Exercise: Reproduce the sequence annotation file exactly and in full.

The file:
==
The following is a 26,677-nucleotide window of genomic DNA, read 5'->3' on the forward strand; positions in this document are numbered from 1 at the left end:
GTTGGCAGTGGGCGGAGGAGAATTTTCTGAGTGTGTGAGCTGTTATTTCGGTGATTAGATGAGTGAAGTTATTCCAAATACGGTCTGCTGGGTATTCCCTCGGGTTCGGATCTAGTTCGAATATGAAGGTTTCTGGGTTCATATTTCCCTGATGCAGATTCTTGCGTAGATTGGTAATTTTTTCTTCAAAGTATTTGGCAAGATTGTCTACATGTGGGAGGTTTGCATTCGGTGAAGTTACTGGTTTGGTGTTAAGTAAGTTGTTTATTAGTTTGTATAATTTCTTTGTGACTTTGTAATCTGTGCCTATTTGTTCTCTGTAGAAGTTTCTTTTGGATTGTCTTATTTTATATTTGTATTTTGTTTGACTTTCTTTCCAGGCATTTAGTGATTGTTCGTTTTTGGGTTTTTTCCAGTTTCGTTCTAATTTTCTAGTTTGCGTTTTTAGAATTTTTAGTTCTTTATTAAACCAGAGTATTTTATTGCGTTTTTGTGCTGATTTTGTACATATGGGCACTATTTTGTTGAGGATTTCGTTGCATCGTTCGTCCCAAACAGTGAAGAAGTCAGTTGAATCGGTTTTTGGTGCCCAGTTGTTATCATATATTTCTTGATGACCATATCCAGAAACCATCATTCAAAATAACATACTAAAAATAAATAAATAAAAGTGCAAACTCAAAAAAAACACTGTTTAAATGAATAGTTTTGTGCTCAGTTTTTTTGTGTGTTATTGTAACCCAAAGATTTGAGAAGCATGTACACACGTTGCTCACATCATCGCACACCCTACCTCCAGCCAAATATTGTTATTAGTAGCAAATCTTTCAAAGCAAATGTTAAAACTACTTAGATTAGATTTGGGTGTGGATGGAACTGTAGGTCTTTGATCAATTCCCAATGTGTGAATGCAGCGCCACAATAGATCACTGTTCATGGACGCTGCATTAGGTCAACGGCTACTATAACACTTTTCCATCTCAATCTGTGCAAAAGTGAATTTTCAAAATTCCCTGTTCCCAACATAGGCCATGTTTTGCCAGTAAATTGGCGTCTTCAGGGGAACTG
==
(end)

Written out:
The following is a 26,677-nucleotide window of genomic DNA, read 5'->3' on the forward strand; positions in this document are numbered from 1 at the left end:
GTTGGCAGTGGGCGGAGGAGAATTTTCTGAGTGTGTGAGCTGTTATTTCGGTGATTAGATGAGTGAAGTTATTCCAAATACGGTCTGCTGGGTATTCCCTCGGGTTCGGATCTAGTTCGAATATGAAGGTTTCTGGGTTCATATTTCCCTGATGCAGATTCTTGCGTAGATTGGTAATTTTTTCTTCAAAGTATTTGGCAAGATTGTCTACATGTGGGAGGTTTGCATTCGGTGAAGTTACTGGTTTGGTGTTAAGTAAGTTGTTTATTAGTTTGTATAATTTCTTTGTGACTTTGTAATCTGTGCCTATTTGTTCTCTGTAGAAGTTTCTTTTGGATTGTCTTATTTTATATTTGTATTTTGTTTGACTTTCTTTCCAGGCATTTAGTGATTGTTCGTTTTTGGGTTTTTTCCAGTTTCGTTCTAATTTTCTAGTTTGCGTTTTTAGAATTTTTAGTTCTTTATTAAACCAGAGTATTTTATTGCGTTTTTGTGCTGATTTTGTACATATGGGCACTATTTTGTTGAGGATTTCGTTGCATCGTTCGTCCCAAACAGTGAAGAAGTCAGTTGAATCGGTTTTTGGTGCCCAGTTGTTATCATATATTTCTTGATGACCATATCCAGAAACCATCATTCAAAATAACATACTAAAAATAAATAAATAAAAGTGCAAACTCAAAAAAAACACTGTTTAAATGAATAGTTTTGTGCTCAGTTTTTTTGTGTGTTATTGTAACCCAAAGATTTGAGAAGCATGTACACACGTTGCTCACATCATCGCACACCCTACCTCCAGCCAAATATTGTTATTAGTAGCAAATCTTTCAAAGCAAATGTTAAAACTACTTAGATTAGATTTGGGTGTGGATGGAACTGTAGGTCTTTGATCAATTCCCAATGTGTGAATGCAGCGCCACAATAGATCACTGTTCATGGACGCTGCATTAGGTCAACGGCTACTATAACACTTTTCCATCTCAATCTGTGCAAAAGTGAATTTTCAAAATTCCCTGTTCCCAACATAGGCCATGTTTTGCCAGTAAATTGGCGTCTTCAGGGGAACTG